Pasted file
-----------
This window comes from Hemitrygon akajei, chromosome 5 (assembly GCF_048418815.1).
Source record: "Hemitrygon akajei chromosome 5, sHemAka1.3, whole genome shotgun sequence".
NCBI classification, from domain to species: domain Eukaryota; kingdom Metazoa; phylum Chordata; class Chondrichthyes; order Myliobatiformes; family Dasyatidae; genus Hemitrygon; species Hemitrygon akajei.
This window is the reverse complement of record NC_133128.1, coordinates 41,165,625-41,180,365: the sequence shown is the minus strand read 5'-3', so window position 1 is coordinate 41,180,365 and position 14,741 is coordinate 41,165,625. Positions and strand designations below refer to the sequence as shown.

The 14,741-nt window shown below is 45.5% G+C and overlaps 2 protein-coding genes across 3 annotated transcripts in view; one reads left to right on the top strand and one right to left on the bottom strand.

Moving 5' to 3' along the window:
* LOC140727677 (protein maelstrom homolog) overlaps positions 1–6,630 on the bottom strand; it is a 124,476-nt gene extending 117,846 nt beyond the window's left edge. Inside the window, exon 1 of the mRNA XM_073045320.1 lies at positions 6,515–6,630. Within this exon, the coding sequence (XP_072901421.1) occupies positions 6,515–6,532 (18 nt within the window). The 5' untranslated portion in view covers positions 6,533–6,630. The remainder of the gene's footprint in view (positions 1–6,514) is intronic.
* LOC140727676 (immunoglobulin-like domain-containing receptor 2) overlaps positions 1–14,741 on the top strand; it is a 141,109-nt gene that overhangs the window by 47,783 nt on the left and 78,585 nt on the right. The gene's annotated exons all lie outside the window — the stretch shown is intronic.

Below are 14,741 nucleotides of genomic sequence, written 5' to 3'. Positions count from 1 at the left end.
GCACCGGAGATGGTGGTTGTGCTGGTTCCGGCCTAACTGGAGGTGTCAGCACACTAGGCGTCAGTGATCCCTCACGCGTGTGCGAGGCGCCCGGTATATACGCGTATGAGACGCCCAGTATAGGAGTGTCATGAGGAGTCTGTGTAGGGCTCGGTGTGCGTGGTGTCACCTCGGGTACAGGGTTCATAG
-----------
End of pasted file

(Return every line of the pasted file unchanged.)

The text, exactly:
This window comes from Hemitrygon akajei, chromosome 5 (assembly GCF_048418815.1).
Source record: "Hemitrygon akajei chromosome 5, sHemAka1.3, whole genome shotgun sequence".
NCBI classification, from domain to species: domain Eukaryota; kingdom Metazoa; phylum Chordata; class Chondrichthyes; order Myliobatiformes; family Dasyatidae; genus Hemitrygon; species Hemitrygon akajei.
This window is the reverse complement of record NC_133128.1, coordinates 41,165,625-41,180,365: the sequence shown is the minus strand read 5'-3', so window position 1 is coordinate 41,180,365 and position 14,741 is coordinate 41,165,625. Positions and strand designations below refer to the sequence as shown.

The 14,741-nt window shown below is 45.5% G+C and overlaps 2 protein-coding genes across 3 annotated transcripts in view; one reads left to right on the top strand and one right to left on the bottom strand.

Moving 5' to 3' along the window:
* LOC140727677 (protein maelstrom homolog) overlaps positions 1–6,630 on the bottom strand; it is a 124,476-nt gene extending 117,846 nt beyond the window's left edge. Inside the window, exon 1 of the mRNA XM_073045320.1 lies at positions 6,515–6,630. Within this exon, the coding sequence (XP_072901421.1) occupies positions 6,515–6,532 (18 nt within the window). The 5' untranslated portion in view covers positions 6,533–6,630. The remainder of the gene's footprint in view (positions 1–6,514) is intronic.
* LOC140727676 (immunoglobulin-like domain-containing receptor 2) overlaps positions 1–14,741 on the top strand; it is a 141,109-nt gene that overhangs the window by 47,783 nt on the left and 78,585 nt on the right. The gene's annotated exons all lie outside the window — the stretch shown is intronic.

Below are 14,741 nucleotides of genomic sequence, written 5' to 3'. Positions count from 1 at the left end.
GCACCGGAGATGGTGGTTGTGCTGGTTCCGGCCTAACTGGAGGTGTCAGCACACTAGGCGTCAGTGATCCCTCACGCGTGTGCGAGGCGCCCGGTATATACGCGTATGAGACGCCCAGTATAGGAGTGTCATGAGGAGTCTGTGTAGGGCTCGGTGTGCGTGGTGTCACCTCGGGTACAGGGTTCATAG